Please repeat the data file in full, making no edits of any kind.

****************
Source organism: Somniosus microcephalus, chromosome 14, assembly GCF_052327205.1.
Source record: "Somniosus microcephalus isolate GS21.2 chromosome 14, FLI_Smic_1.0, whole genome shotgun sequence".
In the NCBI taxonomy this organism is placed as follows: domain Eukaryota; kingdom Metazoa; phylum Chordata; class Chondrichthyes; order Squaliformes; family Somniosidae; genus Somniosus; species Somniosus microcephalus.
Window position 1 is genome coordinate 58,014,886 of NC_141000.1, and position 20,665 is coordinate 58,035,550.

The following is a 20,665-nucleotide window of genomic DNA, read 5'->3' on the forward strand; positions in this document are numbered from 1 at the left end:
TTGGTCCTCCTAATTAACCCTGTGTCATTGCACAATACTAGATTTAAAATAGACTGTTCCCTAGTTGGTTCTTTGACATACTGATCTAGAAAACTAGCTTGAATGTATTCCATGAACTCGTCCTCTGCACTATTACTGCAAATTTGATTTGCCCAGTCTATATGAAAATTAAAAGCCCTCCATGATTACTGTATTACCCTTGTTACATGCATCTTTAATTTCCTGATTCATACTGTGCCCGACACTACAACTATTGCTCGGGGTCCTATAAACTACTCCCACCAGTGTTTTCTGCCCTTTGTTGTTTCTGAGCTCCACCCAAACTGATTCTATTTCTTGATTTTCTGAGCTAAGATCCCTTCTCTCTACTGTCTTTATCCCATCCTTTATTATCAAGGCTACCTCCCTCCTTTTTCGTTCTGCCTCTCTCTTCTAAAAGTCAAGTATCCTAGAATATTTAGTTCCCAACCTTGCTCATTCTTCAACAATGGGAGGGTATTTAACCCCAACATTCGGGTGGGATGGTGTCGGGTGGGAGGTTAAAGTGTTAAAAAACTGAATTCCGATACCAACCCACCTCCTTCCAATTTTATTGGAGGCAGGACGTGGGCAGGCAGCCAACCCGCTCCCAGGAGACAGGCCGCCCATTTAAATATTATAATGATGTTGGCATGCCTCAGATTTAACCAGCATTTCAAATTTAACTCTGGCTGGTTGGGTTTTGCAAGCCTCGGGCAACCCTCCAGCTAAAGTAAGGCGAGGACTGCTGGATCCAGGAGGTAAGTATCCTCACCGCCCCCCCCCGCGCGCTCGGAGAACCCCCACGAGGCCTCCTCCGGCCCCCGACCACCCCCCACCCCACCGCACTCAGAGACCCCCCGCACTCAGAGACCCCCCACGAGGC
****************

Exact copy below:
Source organism: Somniosus microcephalus, chromosome 14, assembly GCF_052327205.1.
Source record: "Somniosus microcephalus isolate GS21.2 chromosome 14, FLI_Smic_1.0, whole genome shotgun sequence".
In the NCBI taxonomy this organism is placed as follows: domain Eukaryota; kingdom Metazoa; phylum Chordata; class Chondrichthyes; order Squaliformes; family Somniosidae; genus Somniosus; species Somniosus microcephalus.
Window position 1 is genome coordinate 58,014,886 of NC_141000.1, and position 20,665 is coordinate 58,035,550.

The following is a 20,665-nucleotide window of genomic DNA, read 5'->3' on the forward strand; positions in this document are numbered from 1 at the left end:
TTGGTCCTCCTAATTAACCCTGTGTCATTGCACAATACTAGATTTAAAATAGACTGTTCCCTAGTTGGTTCTTTGACATACTGATCTAGAAAACTAGCTTGAATGTATTCCATGAACTCGTCCTCTGCACTATTACTGCAAATTTGATTTGCCCAGTCTATATGAAAATTAAAAGCCCTCCATGATTACTGTATTACCCTTGTTACATGCATCTTTAATTTCCTGATTCATACTGTGCCCGACACTACAACTATTGCTCGGGGTCCTATAAACTACTCCCACCAGTGTTTTCTGCCCTTTGTTGTTTCTGAGCTCCACCCAAACTGATTCTATTTCTTGATTTTCTGAGCTAAGATCCCTTCTCTCTACTGTCTTTATCCCATCCTTTATTATCAAGGCTACCTCCCTCCTTTTTCGTTCTGCCTCTCTCTTCTAAAAGTCAAGTATCCTAGAATATTTAGTTCCCAACCTTGCTCATTCTTCAACAATGGGAGGGTATTTAACCCCAACATTCGGGTGGGATGGTGTCGGGTGGGAGGTTAAAGTGTTAAAAAACTGAATTCCGATACCAACCCACCTCCTTCCAATTTTATTGGAGGCAGGACGTGGGCAGGCAGCCAACCCGCTCCCAGGAGACAGGCCGCCCATTTAAATATTATAATGATGTTGGCATGCCTCAGATTTAACCAGCATTTCAAATTTAACTCTGGCTGGTTGGGTTTTGCAAGCCTCGGGCAACCCTCCAGCTAAAGTAAGGCGAGGACTGCTGGATCCAGGAGGTAAGTATCCTCACCGCCCCCCCCCGCGCGCTCGGAGAACCCCCACGAGGCCTCCTCCGGCCCCCGACCACCCCCCACCCCACCGCACTCAGAGACCCCCCGCACTCAGAGACCCCCCACGAGGC